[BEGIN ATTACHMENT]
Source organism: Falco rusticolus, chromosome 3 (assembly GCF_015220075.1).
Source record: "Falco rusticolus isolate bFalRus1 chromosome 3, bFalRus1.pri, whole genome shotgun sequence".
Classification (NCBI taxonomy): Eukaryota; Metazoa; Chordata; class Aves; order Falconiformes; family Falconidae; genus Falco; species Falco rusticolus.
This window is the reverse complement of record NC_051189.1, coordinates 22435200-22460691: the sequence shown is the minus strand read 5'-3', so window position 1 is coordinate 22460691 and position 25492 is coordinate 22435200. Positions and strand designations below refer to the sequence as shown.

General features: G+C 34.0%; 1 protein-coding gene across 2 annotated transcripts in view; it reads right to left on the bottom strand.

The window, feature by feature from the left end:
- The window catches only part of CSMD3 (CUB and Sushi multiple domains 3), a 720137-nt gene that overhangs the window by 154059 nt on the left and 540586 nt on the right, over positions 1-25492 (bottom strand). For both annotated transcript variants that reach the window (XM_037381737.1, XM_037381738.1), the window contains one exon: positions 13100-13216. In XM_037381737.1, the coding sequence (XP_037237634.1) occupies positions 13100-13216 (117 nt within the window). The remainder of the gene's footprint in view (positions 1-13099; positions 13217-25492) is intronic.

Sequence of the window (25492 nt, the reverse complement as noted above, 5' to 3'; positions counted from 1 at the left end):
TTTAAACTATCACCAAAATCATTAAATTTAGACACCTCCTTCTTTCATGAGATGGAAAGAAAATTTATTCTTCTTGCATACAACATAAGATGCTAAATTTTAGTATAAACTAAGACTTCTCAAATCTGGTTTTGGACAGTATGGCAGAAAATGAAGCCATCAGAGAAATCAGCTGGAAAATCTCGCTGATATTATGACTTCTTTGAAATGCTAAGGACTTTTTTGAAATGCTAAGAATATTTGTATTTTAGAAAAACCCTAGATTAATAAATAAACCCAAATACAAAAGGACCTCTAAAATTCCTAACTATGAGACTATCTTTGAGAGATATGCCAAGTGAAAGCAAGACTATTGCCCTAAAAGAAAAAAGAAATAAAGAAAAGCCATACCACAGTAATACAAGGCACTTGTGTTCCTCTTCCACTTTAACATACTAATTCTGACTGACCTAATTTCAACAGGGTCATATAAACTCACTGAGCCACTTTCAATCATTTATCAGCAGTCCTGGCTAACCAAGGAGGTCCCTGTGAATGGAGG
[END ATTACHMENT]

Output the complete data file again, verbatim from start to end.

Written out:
Source organism: Falco rusticolus, chromosome 3 (assembly GCF_015220075.1).
Source record: "Falco rusticolus isolate bFalRus1 chromosome 3, bFalRus1.pri, whole genome shotgun sequence".
Classification (NCBI taxonomy): Eukaryota; Metazoa; Chordata; class Aves; order Falconiformes; family Falconidae; genus Falco; species Falco rusticolus.
This window is the reverse complement of record NC_051189.1, coordinates 22435200-22460691: the sequence shown is the minus strand read 5'-3', so window position 1 is coordinate 22460691 and position 25492 is coordinate 22435200. Positions and strand designations below refer to the sequence as shown.

General features: G+C 34.0%; 1 protein-coding gene across 2 annotated transcripts in view; it reads right to left on the bottom strand.

The window, feature by feature from the left end:
- The window catches only part of CSMD3 (CUB and Sushi multiple domains 3), a 720137-nt gene that overhangs the window by 154059 nt on the left and 540586 nt on the right, over positions 1-25492 (bottom strand). For both annotated transcript variants that reach the window (XM_037381737.1, XM_037381738.1), the window contains one exon: positions 13100-13216. In XM_037381737.1, the coding sequence (XP_037237634.1) occupies positions 13100-13216 (117 nt within the window). The remainder of the gene's footprint in view (positions 1-13099; positions 13217-25492) is intronic.

Sequence of the window (25492 nt, the reverse complement as noted above, 5' to 3'; positions counted from 1 at the left end):
TTTAAACTATCACCAAAATCATTAAATTTAGACACCTCCTTCTTTCATGAGATGGAAAGAAAATTTATTCTTCTTGCATACAACATAAGATGCTAAATTTTAGTATAAACTAAGACTTCTCAAATCTGGTTTTGGACAGTATGGCAGAAAATGAAGCCATCAGAGAAATCAGCTGGAAAATCTCGCTGATATTATGACTTCTTTGAAATGCTAAGGACTTTTTTGAAATGCTAAGAATATTTGTATTTTAGAAAAACCCTAGATTAATAAATAAACCCAAATACAAAAGGACCTCTAAAATTCCTAACTATGAGACTATCTTTGAGAGATATGCCAAGTGAAAGCAAGACTATTGCCCTAAAAGAAAAAAGAAATAAAGAAAAGCCATACCACAGTAATACAAGGCACTTGTGTTCCTCTTCCACTTTAACATACTAATTCTGACTGACCTAATTTCAACAGGGTCATATAAACTCACTGAGCCACTTTCAATCATTTATCAGCAGTCCTGGCTAACCAAGGAGGTCCCTGTGAATGGAGG